If you follow food photographers on Instagram, I am sure you have seen some of the light or what I would describe as “airy” food photos that are popular at the moment.
This dreamy, bright way of photographing food is a great way to make the food itself really pop and stand out, while still looking extremely tasty and not stark or sterile. If you want to have a go at trying this style, I have put together a few tips you can try.
Like I say with most of my tips, these are tips and not hard and fast rules that absolutely need to be followed to the tee.
Pick a Proper Background
This first tip is an important one: pick a proper background. It is important to choose a white or very light background for this style of image because even if you go ahead and do everything else right below but you use an incompatible background, there is no way that photo is going to have that dreamy aesthetic that makes these photos desirable.
A white or light background also acts as a large reflector in your scene and will bounce any light around in a way that hel[s soften shadows which contributes to that lightness we are aiming for in this style.
Select the Right Props
Similar to the previous tip, make sure to select props that continue the aesthetic. Using lighter-colored props is important because darker props are going to either darken the overall feel of the photo or just stand out like a sore thumb and become distracting. It’s important to remember with food photography of any type that props are always supposed to add to an image, never distract from the main subject.
Aim for Soft Light
For this type of photo, we’re going to want to aim for soft light. This is going to reduce any harsh shadows in the image, which creates darker areas in the image that we want to avoid. If you are using natural light, you will want a window with some indirect light or a really cloudy day. If these aren’t possible, placing a large sheet in front of your window will help diffuse the light and therefore make it softer.
In my work, I mainly use studio strobes and my modifier for soft light is a softbox — I mean, it’s in the name! Using one will create some lovely soft light and there is also an extra layer of diffusion material in the middle (called a baffle) to help soften the light even further. If you are using artificial or natural light you can also use a reflector to help bounce some of your light back into the scene to help soften any shadows in the image. Just place your reflector opposite the light to bounce the light back into your scene. Just make use we don’t reduce the shadows too much, some shadow is needed to stop the image from looking too flat and two-dimensional. If you think your image is looking a little flat, move the reflector further away from the light.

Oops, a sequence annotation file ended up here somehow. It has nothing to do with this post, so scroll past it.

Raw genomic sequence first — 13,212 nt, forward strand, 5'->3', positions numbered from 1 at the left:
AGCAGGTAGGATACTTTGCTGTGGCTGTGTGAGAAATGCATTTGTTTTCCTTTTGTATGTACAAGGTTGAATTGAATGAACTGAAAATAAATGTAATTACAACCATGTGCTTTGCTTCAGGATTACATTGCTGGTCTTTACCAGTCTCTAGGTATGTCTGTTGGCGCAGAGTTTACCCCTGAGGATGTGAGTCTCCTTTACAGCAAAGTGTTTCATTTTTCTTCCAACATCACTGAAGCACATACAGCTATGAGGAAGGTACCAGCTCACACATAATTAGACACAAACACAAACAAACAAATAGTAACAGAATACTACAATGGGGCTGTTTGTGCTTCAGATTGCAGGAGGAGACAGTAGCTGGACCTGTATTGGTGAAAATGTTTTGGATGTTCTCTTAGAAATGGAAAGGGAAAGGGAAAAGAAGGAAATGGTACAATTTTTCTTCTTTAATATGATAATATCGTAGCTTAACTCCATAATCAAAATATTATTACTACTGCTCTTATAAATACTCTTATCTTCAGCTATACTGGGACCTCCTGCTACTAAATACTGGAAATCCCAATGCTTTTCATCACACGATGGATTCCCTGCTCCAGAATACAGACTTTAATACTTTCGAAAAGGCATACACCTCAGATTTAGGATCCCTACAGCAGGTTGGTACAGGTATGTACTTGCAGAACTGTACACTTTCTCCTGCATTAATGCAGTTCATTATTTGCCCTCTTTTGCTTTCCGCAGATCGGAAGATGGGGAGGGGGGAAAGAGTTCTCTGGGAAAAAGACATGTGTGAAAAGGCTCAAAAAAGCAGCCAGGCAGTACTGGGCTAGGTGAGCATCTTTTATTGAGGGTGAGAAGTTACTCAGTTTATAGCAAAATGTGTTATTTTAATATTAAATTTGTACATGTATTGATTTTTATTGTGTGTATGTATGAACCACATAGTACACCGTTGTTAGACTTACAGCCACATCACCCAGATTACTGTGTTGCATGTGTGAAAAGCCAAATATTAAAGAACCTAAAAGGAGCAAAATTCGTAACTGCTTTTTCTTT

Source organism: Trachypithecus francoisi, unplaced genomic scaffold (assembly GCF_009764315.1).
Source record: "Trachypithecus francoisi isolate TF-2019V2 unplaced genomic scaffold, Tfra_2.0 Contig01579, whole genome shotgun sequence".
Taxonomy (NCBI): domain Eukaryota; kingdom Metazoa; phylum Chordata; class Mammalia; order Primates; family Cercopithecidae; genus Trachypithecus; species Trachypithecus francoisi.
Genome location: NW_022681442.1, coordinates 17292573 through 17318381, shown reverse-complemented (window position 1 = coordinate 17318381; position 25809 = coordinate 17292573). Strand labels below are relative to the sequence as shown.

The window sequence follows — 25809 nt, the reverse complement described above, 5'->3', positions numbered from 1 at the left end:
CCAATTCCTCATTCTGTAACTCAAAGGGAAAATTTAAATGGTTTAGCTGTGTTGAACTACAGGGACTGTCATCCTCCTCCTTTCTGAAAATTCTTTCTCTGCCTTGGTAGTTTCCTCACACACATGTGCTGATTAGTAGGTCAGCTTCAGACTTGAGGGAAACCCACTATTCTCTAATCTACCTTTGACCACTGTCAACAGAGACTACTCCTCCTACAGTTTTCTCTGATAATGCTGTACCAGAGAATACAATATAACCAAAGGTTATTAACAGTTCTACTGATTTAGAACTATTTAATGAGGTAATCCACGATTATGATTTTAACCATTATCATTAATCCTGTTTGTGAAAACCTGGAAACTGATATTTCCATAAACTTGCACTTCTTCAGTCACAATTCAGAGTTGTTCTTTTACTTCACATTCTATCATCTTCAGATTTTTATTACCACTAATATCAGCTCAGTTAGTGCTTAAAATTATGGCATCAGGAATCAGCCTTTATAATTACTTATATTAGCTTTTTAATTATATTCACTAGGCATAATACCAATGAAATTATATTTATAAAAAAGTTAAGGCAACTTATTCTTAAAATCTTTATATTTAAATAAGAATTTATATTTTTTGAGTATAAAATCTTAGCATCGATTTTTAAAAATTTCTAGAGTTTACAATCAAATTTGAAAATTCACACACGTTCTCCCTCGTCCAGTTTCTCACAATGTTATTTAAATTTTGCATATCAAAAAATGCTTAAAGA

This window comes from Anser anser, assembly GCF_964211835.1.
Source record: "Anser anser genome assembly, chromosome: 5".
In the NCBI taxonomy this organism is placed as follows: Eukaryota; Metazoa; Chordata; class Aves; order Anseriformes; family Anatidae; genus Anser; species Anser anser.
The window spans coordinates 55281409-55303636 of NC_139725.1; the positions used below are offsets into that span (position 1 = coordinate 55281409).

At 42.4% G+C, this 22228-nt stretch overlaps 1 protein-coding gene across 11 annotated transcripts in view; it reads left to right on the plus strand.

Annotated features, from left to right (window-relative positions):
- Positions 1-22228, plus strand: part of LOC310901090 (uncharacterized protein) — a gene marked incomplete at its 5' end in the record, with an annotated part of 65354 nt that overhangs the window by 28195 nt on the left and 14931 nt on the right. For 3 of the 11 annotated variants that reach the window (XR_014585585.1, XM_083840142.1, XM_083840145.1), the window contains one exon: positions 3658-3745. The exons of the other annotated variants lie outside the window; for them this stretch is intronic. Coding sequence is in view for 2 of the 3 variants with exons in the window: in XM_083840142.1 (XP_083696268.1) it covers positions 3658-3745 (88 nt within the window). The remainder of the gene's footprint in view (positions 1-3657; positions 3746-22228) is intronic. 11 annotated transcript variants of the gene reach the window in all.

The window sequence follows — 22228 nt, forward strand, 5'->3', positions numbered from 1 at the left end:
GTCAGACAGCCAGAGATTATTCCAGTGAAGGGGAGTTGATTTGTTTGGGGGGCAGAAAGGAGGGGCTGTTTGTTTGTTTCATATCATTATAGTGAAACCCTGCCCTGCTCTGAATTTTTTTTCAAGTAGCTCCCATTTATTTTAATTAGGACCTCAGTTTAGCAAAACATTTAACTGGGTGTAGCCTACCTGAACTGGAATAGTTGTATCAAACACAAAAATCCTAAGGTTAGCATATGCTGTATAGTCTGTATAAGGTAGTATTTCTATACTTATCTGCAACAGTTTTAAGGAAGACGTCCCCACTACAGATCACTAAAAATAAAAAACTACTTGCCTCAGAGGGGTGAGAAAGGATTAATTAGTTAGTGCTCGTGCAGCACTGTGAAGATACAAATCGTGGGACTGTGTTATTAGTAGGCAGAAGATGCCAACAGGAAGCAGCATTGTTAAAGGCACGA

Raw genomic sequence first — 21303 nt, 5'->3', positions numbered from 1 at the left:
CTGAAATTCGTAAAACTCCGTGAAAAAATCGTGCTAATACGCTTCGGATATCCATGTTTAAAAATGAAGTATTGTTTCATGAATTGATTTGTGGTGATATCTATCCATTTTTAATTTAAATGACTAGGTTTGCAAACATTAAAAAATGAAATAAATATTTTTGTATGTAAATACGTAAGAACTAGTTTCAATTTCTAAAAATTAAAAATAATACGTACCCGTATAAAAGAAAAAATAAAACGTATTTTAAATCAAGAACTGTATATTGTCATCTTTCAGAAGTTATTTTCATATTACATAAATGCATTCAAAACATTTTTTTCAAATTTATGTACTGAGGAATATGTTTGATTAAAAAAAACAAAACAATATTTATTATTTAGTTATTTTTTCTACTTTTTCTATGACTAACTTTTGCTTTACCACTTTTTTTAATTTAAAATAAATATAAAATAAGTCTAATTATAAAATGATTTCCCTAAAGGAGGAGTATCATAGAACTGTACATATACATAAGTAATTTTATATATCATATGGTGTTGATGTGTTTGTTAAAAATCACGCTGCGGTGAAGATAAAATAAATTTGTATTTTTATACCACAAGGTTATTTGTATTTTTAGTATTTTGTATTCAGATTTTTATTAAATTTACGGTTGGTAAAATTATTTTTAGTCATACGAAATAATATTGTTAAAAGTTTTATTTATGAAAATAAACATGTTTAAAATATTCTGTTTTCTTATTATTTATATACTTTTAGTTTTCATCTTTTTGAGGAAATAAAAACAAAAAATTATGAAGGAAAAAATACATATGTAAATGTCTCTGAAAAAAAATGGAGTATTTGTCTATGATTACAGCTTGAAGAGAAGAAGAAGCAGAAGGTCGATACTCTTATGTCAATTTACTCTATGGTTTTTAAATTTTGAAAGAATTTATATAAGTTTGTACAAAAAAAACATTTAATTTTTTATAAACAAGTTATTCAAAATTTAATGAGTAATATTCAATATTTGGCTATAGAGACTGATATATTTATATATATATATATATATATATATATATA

Nail Perfect White Balance
Make sure you have the white balance spot on. Although this is a very important part of all photography, it can be very noticeable when taking these kinds of photos if it is even just slightly out because we usually have a lot of white in the image, and as it suggests in the name, white balance can change the whites in an image a lot. The white areas in an image can start to look very blue or orange when you have the incorrect white balance which is very obvious, even if it is only very slightly off.
To get this spot on, I usually use a grey card but you can also manually set this in your camera. I try to make sure this is always correct in camera, but if you aren’t 100% it can be corrected in either Lightroom or Capture One.
Keep the Set Simple
Keep it simple. Although you may have a few different prop ideas for your shoot, you don’t need to go straight in with them all. It’s very easy to cross that line from light and airy, to just a bright photo that’s a bit busy. Having too much going on in an image is going to take away that dreamy, airy feeling we aim for here. A few ways to keep a scene simple is to only use a few props, making sure all of them are relevant to the shoot, and keeping the color pallet neutral. You can also keep it simple and not too busy by adding in some negative space. Negative space is going to give your photo room to breathe.
Expose for the Highlights
Expose for the highlights! Because this style of image is so white and highlight-dependent, you want to make sure that you do not blow out any of the highlights in the image. For most cameras, it is a lot easier to lighten up shadows than bring back the detail in a blown-out highlight.
Check out the video to see me put these tips into action with a chocolate cake shoot, or watch other videos on my channel for more food and drink photography-related videos.
About the author: Amie Prescott is a professional photographer, and food photography combines two of her favorite things: food and photography. Prescott put a good spin on lockdown by using the bad situation to create YouTube videos in an effort to help people looking to learn food photography.